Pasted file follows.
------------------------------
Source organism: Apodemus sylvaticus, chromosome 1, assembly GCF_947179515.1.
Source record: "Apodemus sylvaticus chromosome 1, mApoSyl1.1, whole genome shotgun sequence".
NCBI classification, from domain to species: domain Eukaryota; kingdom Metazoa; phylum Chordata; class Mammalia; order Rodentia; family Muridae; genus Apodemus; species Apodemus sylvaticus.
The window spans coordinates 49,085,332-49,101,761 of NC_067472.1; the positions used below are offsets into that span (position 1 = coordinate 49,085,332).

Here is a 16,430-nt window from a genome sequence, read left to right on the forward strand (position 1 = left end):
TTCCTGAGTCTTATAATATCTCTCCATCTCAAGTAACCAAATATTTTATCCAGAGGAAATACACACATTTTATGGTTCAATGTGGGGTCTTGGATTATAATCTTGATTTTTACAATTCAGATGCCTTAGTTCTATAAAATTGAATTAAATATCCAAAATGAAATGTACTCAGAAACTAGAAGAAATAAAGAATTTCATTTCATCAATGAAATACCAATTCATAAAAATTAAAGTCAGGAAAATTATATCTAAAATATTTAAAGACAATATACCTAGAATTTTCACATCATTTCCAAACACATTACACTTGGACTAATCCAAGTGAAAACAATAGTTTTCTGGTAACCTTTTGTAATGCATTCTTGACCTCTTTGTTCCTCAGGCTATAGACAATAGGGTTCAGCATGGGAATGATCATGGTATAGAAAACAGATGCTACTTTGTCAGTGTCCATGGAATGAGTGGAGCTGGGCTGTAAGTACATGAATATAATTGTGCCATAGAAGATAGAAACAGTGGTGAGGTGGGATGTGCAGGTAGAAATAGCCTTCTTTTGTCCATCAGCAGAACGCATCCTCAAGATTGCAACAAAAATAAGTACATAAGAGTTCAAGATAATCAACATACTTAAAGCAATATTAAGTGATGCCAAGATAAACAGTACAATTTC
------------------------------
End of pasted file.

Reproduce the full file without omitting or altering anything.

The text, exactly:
Source organism: Apodemus sylvaticus, chromosome 1, assembly GCF_947179515.1.
Source record: "Apodemus sylvaticus chromosome 1, mApoSyl1.1, whole genome shotgun sequence".
NCBI classification, from domain to species: domain Eukaryota; kingdom Metazoa; phylum Chordata; class Mammalia; order Rodentia; family Muridae; genus Apodemus; species Apodemus sylvaticus.
The window spans coordinates 49,085,332-49,101,761 of NC_067472.1; the positions used below are offsets into that span (position 1 = coordinate 49,085,332).

Here is a 16,430-nt window from a genome sequence, read left to right on the forward strand (position 1 = left end):
TTCCTGAGTCTTATAATATCTCTCCATCTCAAGTAACCAAATATTTTATCCAGAGGAAATACACACATTTTATGGTTCAATGTGGGGTCTTGGATTATAATCTTGATTTTTACAATTCAGATGCCTTAGTTCTATAAAATTGAATTAAATATCCAAAATGAAATGTACTCAGAAACTAGAAGAAATAAAGAATTTCATTTCATCAATGAAATACCAATTCATAAAAATTAAAGTCAGGAAAATTATATCTAAAATATTTAAAGACAATATACCTAGAATTTTCACATCATTTCCAAACACATTACACTTGGACTAATCCAAGTGAAAACAATAGTTTTCTGGTAACCTTTTGTAATGCATTCTTGACCTCTTTGTTCCTCAGGCTATAGACAATAGGGTTCAGCATGGGAATGATCATGGTATAGAAAACAGATGCTACTTTGTCAGTGTCCATGGAATGAGTGGAGCTGGGCTGTAAGTACATGAATATAATTGTGCCATAGAAGATAGAAACAGTGGTGAGGTGGGATGTGCAGGTAGAAATAGCCTTCTTTTGTCCATCAGCAGAACGCATCCTCAAGATTGCAACAAAAATAAGTACATAAGAGTTCAAGATAATCAACATACTTAAAGCAATATTAAGTGATGCCAAGATAAACAGTACAATTTC